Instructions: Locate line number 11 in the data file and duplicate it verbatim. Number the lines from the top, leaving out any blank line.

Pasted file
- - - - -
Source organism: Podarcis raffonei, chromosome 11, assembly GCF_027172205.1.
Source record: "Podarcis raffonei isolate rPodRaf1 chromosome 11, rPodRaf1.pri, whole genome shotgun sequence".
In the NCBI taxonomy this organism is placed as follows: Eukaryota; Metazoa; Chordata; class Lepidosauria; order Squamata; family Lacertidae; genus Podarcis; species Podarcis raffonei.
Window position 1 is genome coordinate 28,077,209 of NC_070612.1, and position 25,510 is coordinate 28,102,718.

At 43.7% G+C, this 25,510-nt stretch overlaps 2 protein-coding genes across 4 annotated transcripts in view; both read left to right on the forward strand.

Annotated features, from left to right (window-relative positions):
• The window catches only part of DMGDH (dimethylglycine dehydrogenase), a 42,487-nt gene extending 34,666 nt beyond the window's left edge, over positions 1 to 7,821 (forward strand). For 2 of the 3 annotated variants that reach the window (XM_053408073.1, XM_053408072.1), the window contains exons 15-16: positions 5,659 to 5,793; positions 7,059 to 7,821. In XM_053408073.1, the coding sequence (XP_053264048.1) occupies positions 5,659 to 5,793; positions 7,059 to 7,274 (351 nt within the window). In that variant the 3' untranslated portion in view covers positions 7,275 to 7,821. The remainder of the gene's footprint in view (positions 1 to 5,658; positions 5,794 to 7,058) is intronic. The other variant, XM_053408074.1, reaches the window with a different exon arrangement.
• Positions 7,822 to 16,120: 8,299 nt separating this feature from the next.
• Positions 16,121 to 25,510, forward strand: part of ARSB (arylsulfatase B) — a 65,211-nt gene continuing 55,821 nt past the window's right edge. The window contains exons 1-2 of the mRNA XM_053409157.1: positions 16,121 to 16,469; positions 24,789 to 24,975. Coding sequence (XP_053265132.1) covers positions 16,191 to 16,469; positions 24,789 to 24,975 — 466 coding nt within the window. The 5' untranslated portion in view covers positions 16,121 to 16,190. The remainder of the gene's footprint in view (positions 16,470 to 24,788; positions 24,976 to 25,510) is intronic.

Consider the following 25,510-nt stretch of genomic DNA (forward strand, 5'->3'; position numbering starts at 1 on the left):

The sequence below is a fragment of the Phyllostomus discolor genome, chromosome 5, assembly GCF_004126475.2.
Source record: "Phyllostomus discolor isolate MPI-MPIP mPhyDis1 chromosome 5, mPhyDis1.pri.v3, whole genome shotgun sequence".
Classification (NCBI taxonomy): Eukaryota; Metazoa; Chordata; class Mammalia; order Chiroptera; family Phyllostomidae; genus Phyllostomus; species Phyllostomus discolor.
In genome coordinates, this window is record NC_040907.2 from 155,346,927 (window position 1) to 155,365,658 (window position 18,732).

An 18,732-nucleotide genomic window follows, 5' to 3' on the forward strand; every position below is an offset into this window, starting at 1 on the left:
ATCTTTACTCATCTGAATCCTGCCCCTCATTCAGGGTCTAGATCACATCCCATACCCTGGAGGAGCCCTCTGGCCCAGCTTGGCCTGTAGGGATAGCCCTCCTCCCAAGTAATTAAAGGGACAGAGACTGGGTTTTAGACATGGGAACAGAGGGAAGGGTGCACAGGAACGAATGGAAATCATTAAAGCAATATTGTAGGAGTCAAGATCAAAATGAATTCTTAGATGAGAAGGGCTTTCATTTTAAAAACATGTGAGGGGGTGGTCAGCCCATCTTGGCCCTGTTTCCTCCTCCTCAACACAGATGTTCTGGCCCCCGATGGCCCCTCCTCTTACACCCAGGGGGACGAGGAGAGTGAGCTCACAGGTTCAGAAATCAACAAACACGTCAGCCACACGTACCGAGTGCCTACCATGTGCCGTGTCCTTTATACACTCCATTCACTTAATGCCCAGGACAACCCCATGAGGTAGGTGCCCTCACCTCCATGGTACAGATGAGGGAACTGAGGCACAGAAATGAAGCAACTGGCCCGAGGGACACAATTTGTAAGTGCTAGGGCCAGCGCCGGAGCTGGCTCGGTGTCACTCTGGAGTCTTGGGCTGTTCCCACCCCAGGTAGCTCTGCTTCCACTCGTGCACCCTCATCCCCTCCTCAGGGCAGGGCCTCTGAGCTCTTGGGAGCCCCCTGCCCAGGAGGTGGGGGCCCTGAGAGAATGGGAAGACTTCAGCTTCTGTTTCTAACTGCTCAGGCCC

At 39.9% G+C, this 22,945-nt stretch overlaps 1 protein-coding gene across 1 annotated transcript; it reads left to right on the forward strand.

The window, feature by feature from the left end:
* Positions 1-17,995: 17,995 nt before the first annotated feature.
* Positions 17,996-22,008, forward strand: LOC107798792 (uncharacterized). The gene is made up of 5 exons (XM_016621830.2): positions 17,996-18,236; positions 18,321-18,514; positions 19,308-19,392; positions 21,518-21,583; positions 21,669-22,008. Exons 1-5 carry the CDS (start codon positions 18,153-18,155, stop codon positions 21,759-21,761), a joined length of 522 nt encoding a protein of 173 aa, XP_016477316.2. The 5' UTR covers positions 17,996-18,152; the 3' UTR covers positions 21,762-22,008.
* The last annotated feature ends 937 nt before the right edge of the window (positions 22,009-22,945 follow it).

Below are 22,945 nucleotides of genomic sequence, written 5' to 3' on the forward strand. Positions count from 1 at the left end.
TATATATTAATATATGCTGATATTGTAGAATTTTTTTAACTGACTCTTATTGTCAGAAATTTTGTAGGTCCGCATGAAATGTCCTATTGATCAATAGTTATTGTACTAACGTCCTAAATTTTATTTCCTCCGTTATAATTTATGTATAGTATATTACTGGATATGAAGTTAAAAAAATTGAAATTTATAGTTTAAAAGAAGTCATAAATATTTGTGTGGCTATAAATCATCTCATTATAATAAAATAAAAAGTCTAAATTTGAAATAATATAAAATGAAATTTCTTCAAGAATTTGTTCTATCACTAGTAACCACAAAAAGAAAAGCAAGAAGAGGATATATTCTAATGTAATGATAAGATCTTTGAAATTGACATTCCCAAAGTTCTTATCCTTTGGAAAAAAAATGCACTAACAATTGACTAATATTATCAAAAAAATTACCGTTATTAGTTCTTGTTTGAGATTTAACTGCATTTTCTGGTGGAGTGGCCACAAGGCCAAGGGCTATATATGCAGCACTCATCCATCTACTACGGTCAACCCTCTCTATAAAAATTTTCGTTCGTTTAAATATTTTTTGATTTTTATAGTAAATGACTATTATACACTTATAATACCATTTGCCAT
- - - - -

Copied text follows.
The sequence below is a fragment of the Phyllostomus discolor genome, chromosome 5, assembly GCF_004126475.2.